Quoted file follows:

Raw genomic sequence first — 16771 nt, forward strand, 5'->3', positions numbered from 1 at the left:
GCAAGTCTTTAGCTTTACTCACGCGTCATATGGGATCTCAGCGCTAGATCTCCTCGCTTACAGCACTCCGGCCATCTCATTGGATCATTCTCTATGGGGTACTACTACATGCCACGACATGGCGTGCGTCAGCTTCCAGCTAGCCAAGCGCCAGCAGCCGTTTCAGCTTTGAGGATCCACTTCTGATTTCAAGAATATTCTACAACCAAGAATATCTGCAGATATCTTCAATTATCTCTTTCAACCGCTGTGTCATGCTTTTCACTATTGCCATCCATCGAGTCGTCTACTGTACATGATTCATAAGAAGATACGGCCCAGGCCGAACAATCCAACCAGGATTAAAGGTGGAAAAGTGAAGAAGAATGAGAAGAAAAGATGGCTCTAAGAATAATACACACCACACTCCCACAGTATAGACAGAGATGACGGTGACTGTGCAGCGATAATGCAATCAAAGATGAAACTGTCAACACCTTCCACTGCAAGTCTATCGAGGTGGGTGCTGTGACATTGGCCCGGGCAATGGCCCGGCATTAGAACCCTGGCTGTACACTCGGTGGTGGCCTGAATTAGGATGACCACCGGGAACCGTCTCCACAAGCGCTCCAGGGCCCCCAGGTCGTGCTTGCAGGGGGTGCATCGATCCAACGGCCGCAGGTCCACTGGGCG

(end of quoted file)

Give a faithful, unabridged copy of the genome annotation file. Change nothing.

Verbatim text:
Raw genomic sequence first — 16771 nt, forward strand, 5'->3', positions numbered from 1 at the left:
GCAAGTCTTTAGCTTTACTCACGCGTCATATGGGATCTCAGCGCTAGATCTCCTCGCTTACAGCACTCCGGCCATCTCATTGGATCATTCTCTATGGGGTACTACTACATGCCACGACATGGCGTGCGTCAGCTTCCAGCTAGCCAAGCGCCAGCAGCCGTTTCAGCTTTGAGGATCCACTTCTGATTTCAAGAATATTCTACAACCAAGAATATCTGCAGATATCTTCAATTATCTCTTTCAACCGCTGTGTCATGCTTTTCACTATTGCCATCCATCGAGTCGTCTACTGTACATGATTCATAAGAAGATACGGCCCAGGCCGAACAATCCAACCAGGATTAAAGGTGGAAAAGTGAAGAAGAATGAGAAGAAAAGATGGCTCTAAGAATAATACACACCACACTCCCACAGTATAGACAGAGATGACGGTGACTGTGCAGCGATAATGCAATCAAAGATGAAACTGTCAACACCTTCCACTGCAAGTCTATCGAGGTGGGTGCTGTGACATTGGCCCGGGCAATGGCCCGGCATTAGAACCCTGGCTGTACACTCGGTGGTGGCCTGAATTAGGATGACCACCGGGAACCGTCTCCACAAGCGCTCCAGGGCCCCCAGGTCGTGCTTGCAGGGGGTGCATCGATCCAACGGCCGCAGGTCCACTGGGCG